I worked in the government, which gave me a close-up view of the talks held with Labour about finding a compromise Brexit deal. While many dismissed these negotiations as a grand exercise in futility, destined to fail, I always held out some hope that they might succeed – for the simple reason that those around Jeremy Corbyn wanted to avoid the current dire situation in which the party and, more importantly, the party leader find themselves.
Before I explain further, let me first chuck out the tedious cliché that the original sin was the Prime Minister failing to ‘reach out’ to MPs at the start of the Brexit process. For a party that has prided itself on its ‘constructive ambiguity’ on Brexit, criticising the PM for placing the unity of her party over the need for consensus in parliament is, well, a tad hypocritical. Of course, history has shown that speaking to Labour at the start may well have saved her job, but it’s a brave leader who goes first to the opposition for direction over her own backbenches.
Why, then, my scintilla of hope for success in the talks? First, the Lib Dem/Green/SNP Remainer fightback was already gathering pace when the PM and Corbyn first met. Astute political minds in the Labour leader’s team could see the direction of travel of those idealistic young Corbynites and soft-left pro-European social democrats out of Labour’s arms. But they could also hear the siren calls of the likes of Ian Lavery, Len McCluskey and Lisa Nandy that pivoting to a second referendum would break the party in two.
The government’s negotiating team, and indeed the whole cabinet, could see this too, and the solution they arrived at was to compromise across the board. Dynamic alignment across workers’ rights and environmental protections – even though both meant indefinitely signing up to onerous single market regulations without any say, ostracising a large swathe of Tory MPs. Compromises on a customs union that were hugely painful in the Conservative Party but accepted the reality that no parliament can bind its successor, and any future government with a majority could change our trading relationship. And, at the very last, time set out in legislation for a debate on a second referendum.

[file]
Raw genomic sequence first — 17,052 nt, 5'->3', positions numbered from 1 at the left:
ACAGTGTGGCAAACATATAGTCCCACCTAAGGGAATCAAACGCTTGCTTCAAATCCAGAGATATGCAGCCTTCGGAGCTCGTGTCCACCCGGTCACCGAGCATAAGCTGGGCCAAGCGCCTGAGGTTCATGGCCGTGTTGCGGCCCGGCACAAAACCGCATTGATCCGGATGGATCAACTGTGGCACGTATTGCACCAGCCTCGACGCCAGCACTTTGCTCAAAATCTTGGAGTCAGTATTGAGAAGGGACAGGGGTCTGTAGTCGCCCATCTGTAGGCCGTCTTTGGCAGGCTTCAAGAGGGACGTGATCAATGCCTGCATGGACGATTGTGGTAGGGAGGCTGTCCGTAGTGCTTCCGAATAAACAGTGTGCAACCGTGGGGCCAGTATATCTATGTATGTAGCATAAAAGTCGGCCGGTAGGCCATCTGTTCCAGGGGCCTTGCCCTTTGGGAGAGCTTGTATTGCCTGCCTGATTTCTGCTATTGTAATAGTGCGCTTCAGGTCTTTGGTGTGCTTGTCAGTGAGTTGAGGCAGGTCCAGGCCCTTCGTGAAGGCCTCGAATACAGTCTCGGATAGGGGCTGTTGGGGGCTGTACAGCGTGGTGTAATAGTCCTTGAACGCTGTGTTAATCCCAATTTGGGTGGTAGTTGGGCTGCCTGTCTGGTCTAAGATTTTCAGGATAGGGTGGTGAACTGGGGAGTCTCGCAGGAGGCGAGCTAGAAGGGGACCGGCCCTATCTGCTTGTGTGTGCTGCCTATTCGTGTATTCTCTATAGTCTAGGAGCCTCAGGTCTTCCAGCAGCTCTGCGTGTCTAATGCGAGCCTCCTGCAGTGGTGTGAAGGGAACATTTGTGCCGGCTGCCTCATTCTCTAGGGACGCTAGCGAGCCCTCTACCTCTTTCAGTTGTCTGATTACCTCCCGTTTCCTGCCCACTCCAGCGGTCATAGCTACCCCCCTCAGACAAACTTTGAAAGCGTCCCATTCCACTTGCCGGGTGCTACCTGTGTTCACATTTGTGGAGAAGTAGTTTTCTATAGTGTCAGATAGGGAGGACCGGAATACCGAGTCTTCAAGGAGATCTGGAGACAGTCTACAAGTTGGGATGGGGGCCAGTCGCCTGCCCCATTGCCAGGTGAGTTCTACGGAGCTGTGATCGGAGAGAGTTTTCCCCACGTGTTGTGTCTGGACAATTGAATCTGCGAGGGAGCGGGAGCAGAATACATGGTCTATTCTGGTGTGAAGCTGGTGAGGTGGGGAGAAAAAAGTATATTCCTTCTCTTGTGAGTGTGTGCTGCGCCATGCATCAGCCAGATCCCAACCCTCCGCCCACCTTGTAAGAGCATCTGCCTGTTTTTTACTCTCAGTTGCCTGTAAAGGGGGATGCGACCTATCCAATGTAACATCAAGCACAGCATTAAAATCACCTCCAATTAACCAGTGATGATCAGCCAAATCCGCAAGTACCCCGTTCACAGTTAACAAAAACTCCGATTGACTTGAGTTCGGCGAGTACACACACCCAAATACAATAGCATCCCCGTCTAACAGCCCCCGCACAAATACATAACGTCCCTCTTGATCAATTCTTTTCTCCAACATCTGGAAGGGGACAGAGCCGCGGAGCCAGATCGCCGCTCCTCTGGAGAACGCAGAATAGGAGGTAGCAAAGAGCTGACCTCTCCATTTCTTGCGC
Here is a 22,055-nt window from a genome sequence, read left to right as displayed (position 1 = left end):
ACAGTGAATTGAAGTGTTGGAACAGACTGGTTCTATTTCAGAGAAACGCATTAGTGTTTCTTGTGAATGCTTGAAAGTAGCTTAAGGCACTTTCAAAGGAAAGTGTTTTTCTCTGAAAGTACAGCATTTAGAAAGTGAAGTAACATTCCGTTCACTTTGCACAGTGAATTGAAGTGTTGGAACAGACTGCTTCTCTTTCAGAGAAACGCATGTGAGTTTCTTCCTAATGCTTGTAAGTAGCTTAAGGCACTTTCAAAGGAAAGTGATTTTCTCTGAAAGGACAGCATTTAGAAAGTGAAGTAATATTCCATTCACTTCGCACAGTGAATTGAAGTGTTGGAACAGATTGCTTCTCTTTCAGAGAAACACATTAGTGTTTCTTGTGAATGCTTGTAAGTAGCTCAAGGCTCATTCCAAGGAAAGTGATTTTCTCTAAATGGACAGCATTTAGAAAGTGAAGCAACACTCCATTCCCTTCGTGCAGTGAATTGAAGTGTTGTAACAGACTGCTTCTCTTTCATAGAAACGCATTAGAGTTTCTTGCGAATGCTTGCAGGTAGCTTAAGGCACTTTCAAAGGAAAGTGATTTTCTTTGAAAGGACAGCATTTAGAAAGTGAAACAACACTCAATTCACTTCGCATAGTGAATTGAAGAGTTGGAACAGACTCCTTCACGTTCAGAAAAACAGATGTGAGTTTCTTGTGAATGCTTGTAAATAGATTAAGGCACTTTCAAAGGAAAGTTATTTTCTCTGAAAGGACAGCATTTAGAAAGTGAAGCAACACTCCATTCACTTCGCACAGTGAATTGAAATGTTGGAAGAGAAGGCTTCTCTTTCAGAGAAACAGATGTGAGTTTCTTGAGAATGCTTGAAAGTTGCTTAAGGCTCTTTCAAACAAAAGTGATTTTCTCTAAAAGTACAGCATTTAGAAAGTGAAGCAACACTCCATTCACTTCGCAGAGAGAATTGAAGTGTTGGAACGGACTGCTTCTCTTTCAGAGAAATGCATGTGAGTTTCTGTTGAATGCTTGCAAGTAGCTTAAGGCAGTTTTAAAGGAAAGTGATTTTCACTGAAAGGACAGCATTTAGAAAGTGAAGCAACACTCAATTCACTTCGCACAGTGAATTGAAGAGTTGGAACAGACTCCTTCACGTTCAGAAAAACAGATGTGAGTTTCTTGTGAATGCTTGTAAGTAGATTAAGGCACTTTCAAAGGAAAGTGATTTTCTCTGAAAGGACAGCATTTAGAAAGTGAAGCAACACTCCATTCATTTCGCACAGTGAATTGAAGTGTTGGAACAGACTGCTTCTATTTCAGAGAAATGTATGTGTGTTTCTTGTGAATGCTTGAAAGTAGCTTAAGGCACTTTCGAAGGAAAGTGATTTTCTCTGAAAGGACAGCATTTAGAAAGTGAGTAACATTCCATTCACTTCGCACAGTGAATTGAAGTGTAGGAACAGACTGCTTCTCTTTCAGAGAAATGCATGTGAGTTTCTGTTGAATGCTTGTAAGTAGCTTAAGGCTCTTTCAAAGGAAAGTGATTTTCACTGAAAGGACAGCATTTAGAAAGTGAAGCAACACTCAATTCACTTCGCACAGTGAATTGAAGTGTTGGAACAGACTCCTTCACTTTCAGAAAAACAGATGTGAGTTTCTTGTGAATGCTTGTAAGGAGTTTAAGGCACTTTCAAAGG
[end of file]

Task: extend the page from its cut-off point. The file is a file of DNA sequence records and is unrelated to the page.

Forget the sanctimonious bluff and bluster that greeted the government’s compromise offer. Here was a deal that Labour, which ran in 2017 on honouring the referendum result but needed to pacify its various wings (trade unions, environmentalists, pro-Norway, pro-customs union, Brexiteers and second referendum campaigners), could support… if it wanted to.
And what if it had? What if, instead of making that now fateful PWC speech, the PM had instead introduced the withdrawal agreement bill in the Commons for second reading on Tuesday 21st May, reasonably confident that a majority of Tory and Labour MPs would vote it through?
The first thing is that the twin-track messages of “stop Brexit” from the Lib Dems, Greens, etc and “Brexit now” from Nigel Farage’s outfit – which did so much damage to both major parties – would have been severely dented. Vince Cable and the second referendum cohort would have been asked how they intended to ‘stop Brexit’ without a majority in parliament. More importantly, once the WAB passed and Britain left, would the Lib Dems, Greens and SNP campaign to take Britain back into the EU (a far tougher question and one that might give all their new supporters pause for thought)?
Meanwhile, Farage would have been asked how he could deliver his fabled no deal exit when parliament looked set to deliver a deal. That would have shown up the Brexit Party’s total powerlessness in this process, which was almost completely overlooked in the media’s thirst for a betrayal narrative.
Sunday’s results may have looked similar. The anti-Brexit, pro-second referendum rump in the Labour membership and Labour voters may have screamed and screamed until they were sick. But with the admittedly admirable Corbynite message discipline, media outriders and whipping operation, I think it would be pretty certain the party would have held together.
Meanwhile, the PM would still have had to leave at the WAB’s passing and the already ugly dynastic war currently consuming the Conservatives would still have occurred – but with the backdrop of a disciplined Labour Party able to move off Brexit and onto the social and economic issues it wants to talk about. Instead, Corbyn’s leadership and Labour’s uneasy Brexit coalition look a lot less safe today. And if it does fracture, remember: the deal was there to be done.
Written by an anonymous government official.
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